Way back in the day, who could’ve thought that the Volkswagen Beetle would become a staple of off-road racing? Going from cheap commuter car to sand-slinging speedster is something not many cars are capable of. But go these cars did, and they still do to this day. Proof of this comes from Ryan and Karibia Baillargeon’s 1965 Volkswagen Type 1, as seen at the Petersen Automotive Museum Extreme Conditions exhibit.
We reached out to the Baillargeons to find out more about the Bug and how it came to be. Ryan shared that it was his father who purchased the car in 1994, when Ryan was just 14 years old. “He wanted us to have fun exploring the deserts of Southern California,” explained Ryan.
The car wore down over time, eventually suffering broken suspension mounts and a blown engine. It stayed in storage from 1999 until 2016 when Ryan decided to give it another shot and restore it. However, he wasn’t going to stop at simply swapping out broken parts. “I knew it was time to commit to completely rebuilding the car,” he said.
With help from Andy Devercelly, owner of Major Performance Racing Engines, and Eric Deen, an expert on the 5/1600 Baja Bug class, Ryan got to work fixing up his Bug. “We spent one full year, about 1,000 man hours, completing the build,” said Ryan. “My goal was to have the car run modern components, but still keep the body original for the nostalgia factor.”
The Bug underwent its transformation. “We designed and built a new rear cage, one that let the transmission sit lower,” explained Ryan. “We reinforced the rear suspension mounting points and cycled it many times to maximize travel. On the front, we replaced the beams, arms, spindles, links, and shocks, and cycled it as well. We also upgraded the steering to power steering, which has been one of the best upgrades for the car.”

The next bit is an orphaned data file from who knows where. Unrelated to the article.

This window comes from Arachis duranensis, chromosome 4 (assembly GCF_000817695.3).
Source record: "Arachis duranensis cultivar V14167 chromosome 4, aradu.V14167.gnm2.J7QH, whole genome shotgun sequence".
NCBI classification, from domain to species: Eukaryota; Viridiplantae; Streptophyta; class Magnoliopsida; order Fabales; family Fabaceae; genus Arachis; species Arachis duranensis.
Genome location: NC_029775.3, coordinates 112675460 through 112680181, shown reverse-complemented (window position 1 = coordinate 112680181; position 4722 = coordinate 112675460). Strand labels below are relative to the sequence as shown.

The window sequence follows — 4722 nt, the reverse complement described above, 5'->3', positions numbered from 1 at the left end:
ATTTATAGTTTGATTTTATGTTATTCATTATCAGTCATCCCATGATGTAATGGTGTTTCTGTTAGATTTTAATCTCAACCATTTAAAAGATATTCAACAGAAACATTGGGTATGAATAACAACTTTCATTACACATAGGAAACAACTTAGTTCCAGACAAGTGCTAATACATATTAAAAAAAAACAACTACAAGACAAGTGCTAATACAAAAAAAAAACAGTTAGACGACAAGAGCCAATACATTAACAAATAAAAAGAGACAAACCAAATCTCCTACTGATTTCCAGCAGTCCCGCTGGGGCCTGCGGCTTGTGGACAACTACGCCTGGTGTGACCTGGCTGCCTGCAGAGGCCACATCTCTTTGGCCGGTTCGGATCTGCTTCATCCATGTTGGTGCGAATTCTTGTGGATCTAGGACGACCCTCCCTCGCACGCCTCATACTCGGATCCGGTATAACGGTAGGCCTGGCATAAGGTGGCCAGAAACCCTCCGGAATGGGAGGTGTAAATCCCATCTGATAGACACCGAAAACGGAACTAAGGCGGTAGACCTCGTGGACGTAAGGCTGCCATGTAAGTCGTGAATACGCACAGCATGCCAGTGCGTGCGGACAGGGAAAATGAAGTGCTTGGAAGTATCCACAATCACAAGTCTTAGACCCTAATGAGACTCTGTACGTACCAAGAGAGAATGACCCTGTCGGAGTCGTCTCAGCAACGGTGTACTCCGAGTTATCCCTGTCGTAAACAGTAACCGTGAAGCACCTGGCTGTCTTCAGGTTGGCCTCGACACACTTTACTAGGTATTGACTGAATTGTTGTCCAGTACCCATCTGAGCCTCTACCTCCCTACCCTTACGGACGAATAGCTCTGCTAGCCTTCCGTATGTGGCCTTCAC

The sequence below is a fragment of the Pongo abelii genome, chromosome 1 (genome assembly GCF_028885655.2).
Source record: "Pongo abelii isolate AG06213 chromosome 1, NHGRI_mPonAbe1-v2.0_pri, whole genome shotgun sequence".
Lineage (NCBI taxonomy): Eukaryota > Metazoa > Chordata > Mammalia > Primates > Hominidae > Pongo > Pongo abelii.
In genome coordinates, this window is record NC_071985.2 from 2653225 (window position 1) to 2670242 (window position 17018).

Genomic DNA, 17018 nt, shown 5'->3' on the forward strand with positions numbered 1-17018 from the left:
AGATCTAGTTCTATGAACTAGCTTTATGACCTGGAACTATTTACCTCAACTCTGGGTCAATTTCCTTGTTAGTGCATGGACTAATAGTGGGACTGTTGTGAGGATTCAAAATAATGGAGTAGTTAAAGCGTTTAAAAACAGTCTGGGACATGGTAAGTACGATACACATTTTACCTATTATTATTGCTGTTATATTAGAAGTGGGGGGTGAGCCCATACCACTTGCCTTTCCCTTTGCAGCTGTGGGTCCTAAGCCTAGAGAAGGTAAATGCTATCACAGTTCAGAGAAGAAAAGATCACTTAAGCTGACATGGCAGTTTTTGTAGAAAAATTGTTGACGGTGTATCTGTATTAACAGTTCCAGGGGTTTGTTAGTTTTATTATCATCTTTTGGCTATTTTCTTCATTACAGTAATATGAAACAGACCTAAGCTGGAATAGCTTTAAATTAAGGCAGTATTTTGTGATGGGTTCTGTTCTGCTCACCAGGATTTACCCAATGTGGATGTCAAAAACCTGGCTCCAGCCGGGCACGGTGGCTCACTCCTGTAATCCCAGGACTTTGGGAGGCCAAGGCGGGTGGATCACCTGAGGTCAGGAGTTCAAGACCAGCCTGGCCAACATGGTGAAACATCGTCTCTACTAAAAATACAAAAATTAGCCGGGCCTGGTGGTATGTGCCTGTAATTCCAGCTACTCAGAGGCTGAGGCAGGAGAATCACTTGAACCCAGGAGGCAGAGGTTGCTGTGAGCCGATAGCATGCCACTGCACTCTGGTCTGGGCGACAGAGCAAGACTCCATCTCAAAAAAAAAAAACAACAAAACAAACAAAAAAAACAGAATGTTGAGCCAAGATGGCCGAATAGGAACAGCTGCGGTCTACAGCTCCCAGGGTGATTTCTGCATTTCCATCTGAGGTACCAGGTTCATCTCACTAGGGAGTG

The guys swapped in a Major Performance dual port low compression 1600cc VW engine. It uses a Weber 48 double barrel carburetor. Mated to the engine is a Dave Folts VW racing transmission with Weddle components. Shocks are Fox 2.5-inch-diameter bypasses on the rear, and custom-valved Fox 2.0-inch-diameter smooth-bodies on the front.
The Bug gets traction from Yokohama tires on BTR wheels. A Fuel Safe 22-gallon tank stores the gasoline. Inside, two people sit in Beard seats with Simpson restraints. They communicate with a PCI intercom and breathe from a Parker Pumper fresh air system. Ryan has complete control of his Bug thanks to Jamar disc brakes and a Howe power steering setup. He also has visibility from HELLA lights and can monitor the Bug’s vitals with Autometer gauges.
The Bug has come out of the upgrades ready to race, and race it has. Its accomplishments include first place finishes in its class at the 2017 and 2018 NORRA Mexican 1000, as well as the 2019 NORRA 500. “We want to compete in more NORRA races in the future,” Ryan commented. “We might also race in the Mint 400 and some smaller races in northern Baja.”
As 2020 ends and 2021 begins, Ryan and Karibia can look forward to getting the Bug ready for another year of racing. Seeing their race-winning VW at the Petersen Automotive Museum was quite a treat, and we hope this Bug keeps the sport alive.